Gods are boring creatures, Bet. Most are nosthing more than spoiled children with powers they never hesitate to use against those weaker. And while your father can be juvenile at times, there is a danger to him. He understands his power ans he's fierce with it. More than that, he doesn't prey on those weaker, he only attacks those who are stronger/ That was what dreq me to him and why i agreed tp be the mother of his daugher. His strength, and the fact that he never once did he use it against me. Your father is like having a lion for a pet. You know that it's a creature of utter and supreme violence whose mere nature and talent is murder, and yet it lies down at your side and purrs for your touch alone. There is nothing more titillating. But more than that was hpw you father made me feel. He awoke something inside me that had never lived before. He breathed life into my soul and I was a better person for having known him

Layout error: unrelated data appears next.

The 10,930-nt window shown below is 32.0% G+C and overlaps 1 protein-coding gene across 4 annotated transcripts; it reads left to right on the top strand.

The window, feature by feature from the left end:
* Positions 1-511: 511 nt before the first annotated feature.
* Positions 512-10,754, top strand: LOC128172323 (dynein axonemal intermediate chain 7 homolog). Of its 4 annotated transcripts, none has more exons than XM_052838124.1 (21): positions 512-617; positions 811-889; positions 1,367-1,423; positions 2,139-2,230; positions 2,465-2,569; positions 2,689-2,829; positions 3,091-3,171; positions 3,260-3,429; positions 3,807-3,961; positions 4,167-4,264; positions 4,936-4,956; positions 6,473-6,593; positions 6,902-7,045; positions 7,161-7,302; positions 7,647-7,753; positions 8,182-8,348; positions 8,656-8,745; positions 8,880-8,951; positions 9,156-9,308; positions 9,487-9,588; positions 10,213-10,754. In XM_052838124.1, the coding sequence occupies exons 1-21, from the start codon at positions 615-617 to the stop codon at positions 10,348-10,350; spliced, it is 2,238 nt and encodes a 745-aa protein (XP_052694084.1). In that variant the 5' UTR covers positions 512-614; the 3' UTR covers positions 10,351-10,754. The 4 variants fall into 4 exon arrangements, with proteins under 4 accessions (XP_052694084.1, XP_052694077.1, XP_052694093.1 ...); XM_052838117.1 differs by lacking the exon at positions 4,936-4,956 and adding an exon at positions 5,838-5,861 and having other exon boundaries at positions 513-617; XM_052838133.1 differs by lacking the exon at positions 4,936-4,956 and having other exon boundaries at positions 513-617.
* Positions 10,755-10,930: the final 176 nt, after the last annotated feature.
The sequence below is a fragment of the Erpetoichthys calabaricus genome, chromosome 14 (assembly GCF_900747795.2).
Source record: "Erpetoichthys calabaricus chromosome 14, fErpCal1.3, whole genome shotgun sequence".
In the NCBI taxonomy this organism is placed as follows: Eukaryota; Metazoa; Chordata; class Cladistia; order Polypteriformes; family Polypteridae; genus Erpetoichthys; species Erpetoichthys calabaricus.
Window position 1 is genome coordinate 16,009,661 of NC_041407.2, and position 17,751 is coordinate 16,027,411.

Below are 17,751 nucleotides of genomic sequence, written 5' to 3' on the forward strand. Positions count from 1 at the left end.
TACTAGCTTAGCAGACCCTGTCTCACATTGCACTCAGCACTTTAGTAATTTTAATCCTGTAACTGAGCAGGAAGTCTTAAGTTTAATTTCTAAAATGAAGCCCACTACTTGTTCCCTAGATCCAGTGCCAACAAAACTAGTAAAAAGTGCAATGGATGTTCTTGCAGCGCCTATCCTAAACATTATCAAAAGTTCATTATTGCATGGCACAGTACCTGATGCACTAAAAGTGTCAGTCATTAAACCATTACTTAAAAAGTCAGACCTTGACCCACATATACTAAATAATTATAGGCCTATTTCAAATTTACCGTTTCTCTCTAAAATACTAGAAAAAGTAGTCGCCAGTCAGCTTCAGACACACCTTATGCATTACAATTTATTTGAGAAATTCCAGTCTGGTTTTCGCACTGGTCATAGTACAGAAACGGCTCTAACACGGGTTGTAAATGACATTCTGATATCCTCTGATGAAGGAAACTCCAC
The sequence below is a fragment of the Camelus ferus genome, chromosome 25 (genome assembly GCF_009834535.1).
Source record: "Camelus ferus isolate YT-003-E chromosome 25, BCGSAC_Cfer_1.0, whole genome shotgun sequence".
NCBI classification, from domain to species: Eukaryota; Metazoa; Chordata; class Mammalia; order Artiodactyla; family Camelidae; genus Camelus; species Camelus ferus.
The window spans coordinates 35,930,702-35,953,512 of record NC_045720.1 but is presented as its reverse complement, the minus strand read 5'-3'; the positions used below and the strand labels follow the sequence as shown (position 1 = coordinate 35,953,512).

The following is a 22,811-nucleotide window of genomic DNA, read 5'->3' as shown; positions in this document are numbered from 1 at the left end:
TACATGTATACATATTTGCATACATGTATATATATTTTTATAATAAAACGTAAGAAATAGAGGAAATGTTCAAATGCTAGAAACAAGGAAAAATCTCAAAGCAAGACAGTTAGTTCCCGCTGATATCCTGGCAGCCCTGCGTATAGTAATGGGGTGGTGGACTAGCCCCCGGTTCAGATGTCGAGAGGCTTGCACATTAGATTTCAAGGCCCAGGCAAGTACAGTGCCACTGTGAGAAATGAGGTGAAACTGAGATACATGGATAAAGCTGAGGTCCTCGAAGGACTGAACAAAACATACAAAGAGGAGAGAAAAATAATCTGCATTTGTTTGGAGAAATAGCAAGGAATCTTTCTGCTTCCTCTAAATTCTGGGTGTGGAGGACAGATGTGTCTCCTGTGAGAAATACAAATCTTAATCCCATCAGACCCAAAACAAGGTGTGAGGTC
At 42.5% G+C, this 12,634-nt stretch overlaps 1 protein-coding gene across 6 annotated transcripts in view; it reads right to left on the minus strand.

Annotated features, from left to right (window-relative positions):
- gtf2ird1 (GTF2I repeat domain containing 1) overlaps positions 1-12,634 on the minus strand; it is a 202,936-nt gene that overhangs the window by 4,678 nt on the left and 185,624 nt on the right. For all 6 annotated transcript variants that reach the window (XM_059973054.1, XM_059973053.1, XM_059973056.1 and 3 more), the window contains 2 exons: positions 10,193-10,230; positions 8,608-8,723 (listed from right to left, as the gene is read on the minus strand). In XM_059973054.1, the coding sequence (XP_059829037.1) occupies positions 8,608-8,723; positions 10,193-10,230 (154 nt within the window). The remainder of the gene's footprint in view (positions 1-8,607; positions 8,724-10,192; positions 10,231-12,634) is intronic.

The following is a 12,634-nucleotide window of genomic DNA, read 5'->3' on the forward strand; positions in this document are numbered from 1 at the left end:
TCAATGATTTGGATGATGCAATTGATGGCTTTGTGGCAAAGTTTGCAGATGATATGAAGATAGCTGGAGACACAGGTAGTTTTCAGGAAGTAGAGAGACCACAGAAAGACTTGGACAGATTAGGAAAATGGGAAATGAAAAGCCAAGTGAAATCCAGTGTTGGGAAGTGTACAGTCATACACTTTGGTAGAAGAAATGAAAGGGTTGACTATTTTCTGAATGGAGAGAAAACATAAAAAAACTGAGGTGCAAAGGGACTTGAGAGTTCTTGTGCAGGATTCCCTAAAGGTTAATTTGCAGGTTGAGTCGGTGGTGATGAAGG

Sherrilyn Kenyon (Styxx (Dark-Hunter, #22))